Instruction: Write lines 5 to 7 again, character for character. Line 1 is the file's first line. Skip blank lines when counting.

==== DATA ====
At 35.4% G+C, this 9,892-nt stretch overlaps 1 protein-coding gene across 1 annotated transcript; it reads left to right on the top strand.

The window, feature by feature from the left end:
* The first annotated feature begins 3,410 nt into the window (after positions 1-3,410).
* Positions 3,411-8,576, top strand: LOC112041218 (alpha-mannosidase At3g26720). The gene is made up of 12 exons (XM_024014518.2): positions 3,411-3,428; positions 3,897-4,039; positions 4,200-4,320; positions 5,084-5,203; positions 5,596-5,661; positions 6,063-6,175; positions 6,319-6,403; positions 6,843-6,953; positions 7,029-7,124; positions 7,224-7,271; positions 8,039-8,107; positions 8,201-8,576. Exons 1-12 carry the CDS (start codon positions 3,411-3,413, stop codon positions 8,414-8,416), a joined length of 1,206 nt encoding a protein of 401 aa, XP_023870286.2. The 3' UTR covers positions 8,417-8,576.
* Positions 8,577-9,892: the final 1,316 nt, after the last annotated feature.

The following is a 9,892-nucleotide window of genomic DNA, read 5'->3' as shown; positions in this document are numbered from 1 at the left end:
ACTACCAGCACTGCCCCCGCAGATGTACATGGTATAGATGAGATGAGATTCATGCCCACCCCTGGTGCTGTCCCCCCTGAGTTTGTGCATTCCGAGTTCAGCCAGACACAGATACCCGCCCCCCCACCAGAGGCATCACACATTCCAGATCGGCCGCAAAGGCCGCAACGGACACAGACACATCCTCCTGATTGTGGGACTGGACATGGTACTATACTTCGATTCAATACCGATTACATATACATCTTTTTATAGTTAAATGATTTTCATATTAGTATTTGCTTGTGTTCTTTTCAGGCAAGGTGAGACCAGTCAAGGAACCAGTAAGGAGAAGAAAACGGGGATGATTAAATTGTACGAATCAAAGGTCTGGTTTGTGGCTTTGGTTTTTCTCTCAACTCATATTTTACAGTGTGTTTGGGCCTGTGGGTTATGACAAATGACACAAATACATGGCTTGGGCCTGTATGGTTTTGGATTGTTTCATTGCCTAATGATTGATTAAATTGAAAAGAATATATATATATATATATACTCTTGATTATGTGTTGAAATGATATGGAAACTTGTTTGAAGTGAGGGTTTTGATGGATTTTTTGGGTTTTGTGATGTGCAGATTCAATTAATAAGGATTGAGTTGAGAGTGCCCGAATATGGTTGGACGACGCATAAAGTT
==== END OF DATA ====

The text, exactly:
* Positions 8,577-9,892: the final 1,316 nt, after the last annotated feature.

The following is a 9,892-nucleotide window of genomic DNA, read 5'->3' as shown; positions in this document are numbered from 1 at the left end:
ACTACCAGCACTGCCCCCGCAGATGTACATGGTATAGATGAGATGAGATTCATGCCCACCCCTGGTGCTGTCCCCCCTGAGTTTGTGCATTCCGAGTTCAGCCAGACACAGATACCCGCCCCCCCACCAGAGGCATCACACATTCCAGATCGGCCGCAAAGGCCGCAACGGACACAGACACATCCTCCTGATTGTGGGACTGGACATGGTACTATACTTCGATTCAATACCGATTACATATACATCTTTTTATAGTTAAATGATTTTCATATTAGTATTTGCTTGTGTTCTTTTCAGGCAAGGTGAGACCAGTCAAGGAACCAGTAAGGAGAAGAAAACGGGGATGATTAAATTGTACGAATCAAAGGTCTGGTTTGTGGCTTTGGTTTTTCTCTCAACTCATATTTTACAGTGTGTTTGGGCCTGTGGGTTATGACAAATGACACAAATACATGGCTTGGGCCTGTATGGTTTTGGATTGTTTCATTGCCTAATGATTGATTAAATTGAAAAGAATATATATATATATATATACTCTTGATTATGTGTTGAAATGATATGGAAACTTGTTTGAAGTGAGGGTTTTGATGGATTTTTTGGGTTTTGTGATGTGCAGATTCAATTAATAAGGATTGAGTTGAGAGTGCCCGAATATGGTTGGACGACGCATAAAGTT